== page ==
Colin: Yeah, and I don’t say this at all to criticize other people that are motivating people in other ways and whatnot. We all know the archetype of like the drill sergeant, kind of like masculine go harder, go harder, whatever that is, and like that that fires a lot of people up so it’s like, I mean, it’s not my place to knock anyone else’s way of doing it, or whatever. But I think it’s twofold. One I didn’t mention before that I was raised by a big collection of strong females so maybe there’s the feminine energy is just too strong in my psyche, or maybe I don’t know if it’s a male female thing, but it’s a little bit of social norms pushes some people in one direction or the other, unfortunately, in my opinion, because I think there’s important balance both. But I mean, sure, I have no problem points at Brene Brown’s amazing TED talk on vulnerability or other research on that, which is when I have thought to myself, when have I felt the most connected to others, like just other people, people like my close friends, my family, people, and people I meet on the street, whatever, I don’t like be at a cocktail party where someone’s just telling me their resume and just like talking like surface level, the weather, this the weather that like, whatever, like, I’m just not that interested in that. And I actually think even though a lot of us spend time putting on these masks, I don’t think that many people are interested in that, even though a lot of us do that a lot of the time and look, I’m guilty of that in moments too, sure. I want to know the real stuff that’s going on. And that’s twofold. I mean, I you know, the extent I’ve shared that vulnerability of the crying and maybe the guy who walks solo across Antarctica, the ultimate badass, you could imagine him just being this hardcore dude who never cries. It’s like, nah, man, like, I was afraid I was scared, I cried, I broke down. Like, that’s the truth. And that’s, to me what this book, the 12 hour walk, in its essence is, contextually it shares some of my achievements, but it’s actually mostly about pulling back the curtain and being like, yo, this was hard. I was afraid I had this doubt I have this fear, because that’s real. Like, that’s the real talk. You did this incredible thing in Nepal on your mountain bike, but it wasn’t because it was just so easy and so chill for you and you never had any doubts. It was like, no, you were in it. And I’m just more interested in full authentic connection. Now, the flip side of that, I don’t think you’re asking the question from this point of view, but it’s interesting to think about is, I also think, sharing your excited emotion is a part of vulnerability, because I think, again, when you think about those ones in the 10s, I think society in particularly, men don’t show weakness don’t cry, we have plenty of that going on, right? But there’s also the flip side of that, which is like, don’t tell everyone how awesome you are. You did this thing in Nepal, you were crying before, you should be able to cross the finish line and be like I was the first woman to do this. I feel freaking amazing right now, like that feels good too. And so to me, that’s also vulnerable. People love to cut down success. Oh, I used to like Sonya, she was so cool and humble. But now that she won this thing and she told me that she won it, so annoying, right? Like, that is super common as well. And so what I get off on, what I get excited about when I meet people, is people that can share both the depths of the struggle, as well as the successes as well as the mundane as well as that will be that the authenticity, the vulnerability of the full tapestry of that experience. To me, that’s what we’re all actually feeling like inside. And the whole book, the limiting beliefs, right? It’s about this internal dialogue. That’s an internal dialogue, that’s us in our own minds. And when I meet somebody, or I talk to somebody, or I get close to somebody, I don’t want to hear the fake, glossed over story, like, what’s up, what’s really going on the good, the bad, the ugly, and everything in between?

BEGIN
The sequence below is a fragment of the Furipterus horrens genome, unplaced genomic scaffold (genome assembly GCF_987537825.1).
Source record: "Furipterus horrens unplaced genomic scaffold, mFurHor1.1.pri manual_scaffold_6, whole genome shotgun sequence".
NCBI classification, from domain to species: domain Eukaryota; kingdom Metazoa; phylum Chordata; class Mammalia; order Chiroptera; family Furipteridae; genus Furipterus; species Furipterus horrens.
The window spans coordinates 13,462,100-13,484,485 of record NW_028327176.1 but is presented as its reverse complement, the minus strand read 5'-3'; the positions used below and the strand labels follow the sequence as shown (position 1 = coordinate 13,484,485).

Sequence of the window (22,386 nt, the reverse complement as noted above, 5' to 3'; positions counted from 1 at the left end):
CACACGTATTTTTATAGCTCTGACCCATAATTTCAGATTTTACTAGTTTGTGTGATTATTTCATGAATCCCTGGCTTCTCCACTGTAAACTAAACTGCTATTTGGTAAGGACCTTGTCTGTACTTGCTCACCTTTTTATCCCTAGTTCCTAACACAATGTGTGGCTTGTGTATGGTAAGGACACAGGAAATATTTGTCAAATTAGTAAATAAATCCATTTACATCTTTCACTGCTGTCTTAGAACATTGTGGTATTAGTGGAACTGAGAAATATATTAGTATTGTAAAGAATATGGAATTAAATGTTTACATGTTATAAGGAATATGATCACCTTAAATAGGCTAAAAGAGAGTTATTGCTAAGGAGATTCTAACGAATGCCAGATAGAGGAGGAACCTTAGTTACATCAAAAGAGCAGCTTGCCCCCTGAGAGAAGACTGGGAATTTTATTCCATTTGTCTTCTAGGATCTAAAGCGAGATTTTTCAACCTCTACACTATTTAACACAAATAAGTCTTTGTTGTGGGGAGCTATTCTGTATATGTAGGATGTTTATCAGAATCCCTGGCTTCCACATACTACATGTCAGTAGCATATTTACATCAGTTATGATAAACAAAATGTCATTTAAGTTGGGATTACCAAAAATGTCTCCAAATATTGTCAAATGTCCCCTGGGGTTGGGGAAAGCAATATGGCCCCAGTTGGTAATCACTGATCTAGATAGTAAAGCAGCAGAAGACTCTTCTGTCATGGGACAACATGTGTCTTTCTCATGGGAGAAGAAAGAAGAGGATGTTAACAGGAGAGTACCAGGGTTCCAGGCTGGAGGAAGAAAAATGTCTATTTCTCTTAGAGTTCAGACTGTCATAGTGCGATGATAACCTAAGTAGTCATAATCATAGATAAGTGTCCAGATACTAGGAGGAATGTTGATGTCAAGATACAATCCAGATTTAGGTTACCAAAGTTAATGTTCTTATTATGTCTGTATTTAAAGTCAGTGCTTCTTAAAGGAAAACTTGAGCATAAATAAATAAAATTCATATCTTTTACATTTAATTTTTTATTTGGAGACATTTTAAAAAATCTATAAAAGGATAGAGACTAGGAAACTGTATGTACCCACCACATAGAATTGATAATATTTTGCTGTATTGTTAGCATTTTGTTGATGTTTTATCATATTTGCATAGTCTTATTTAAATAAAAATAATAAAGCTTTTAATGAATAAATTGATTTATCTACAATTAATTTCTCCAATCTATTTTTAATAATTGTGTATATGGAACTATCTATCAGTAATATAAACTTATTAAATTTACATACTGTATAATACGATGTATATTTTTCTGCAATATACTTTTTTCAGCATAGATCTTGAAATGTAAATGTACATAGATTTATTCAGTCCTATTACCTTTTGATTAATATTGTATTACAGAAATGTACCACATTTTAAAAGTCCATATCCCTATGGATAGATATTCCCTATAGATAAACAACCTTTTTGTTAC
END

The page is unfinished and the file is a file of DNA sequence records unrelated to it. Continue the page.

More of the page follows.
Sonya: That brings us back to ones and 10s, which is what we started talking about at the very beginning of this podcast. And I think it’s a great place to wrap the podcast up and tell people where they can get your book and where they can find more, because there’s so much more about you. There’s so many things I wanted to ask you with all of the amazing things that you’ve shared and done in your life. And if somebody is just coming across Colin O’Brady for the first time, they gotta find more. So where can they find all this?

Colin: Yeah, so 12 hour walk, join the movement, You can sign up there, it’s completely free, download the app, etc. You can buy the book, 12 Hour Walk, where everywhere books are sold on Amazon, Barnes and Noble, your local bookstore, etcetera. And please sign up, please take the walk, I want to hear from you. Signing up literally just means, give me your email address, so I can send you a few more bits of inspiration and make sure you hold you accountable to getting out the door. But this is a free movement accessible to everyone. And I think that you’ll have amazing benefits. I’ll close by asking you, so Sonya, are you going to do the 12 hour walk?

Sonya: I got my resistance that I’m working with.

Colin: Well, I hope that you move past that resistance and join us I think that you will get a lot out of it as a fellow racer, high performer and it’s a powerful exercise. Funny enough, I’ll close on this, from the athletic standpoint, there’s a lot of really athletic people that aren’t intimidated by the physicality of it. There’s certainly ton of people that are like I’ve never walked that far whatever that’s gonna be like on my feet are gonna get tired. But people have done badass stuff like you are like kind of like, yeah, but like the whole day by myself? I don’t know if that’s resistance. But it’s funny. It’s interesting to see the spectrum of the people that are more afraid by the physical. We’re more afraid by the emotional or the time or whatever people come at it different ways. So I hope you join us but with nothing else, so amazing to meet you and be on this podcast with you. It’s such an honor to talk with you. I could talk with you more for hours and hours, because you could have so many interesting insights. I want to hear your story. So we’ll leave it here, but really a pleasure to be here with you.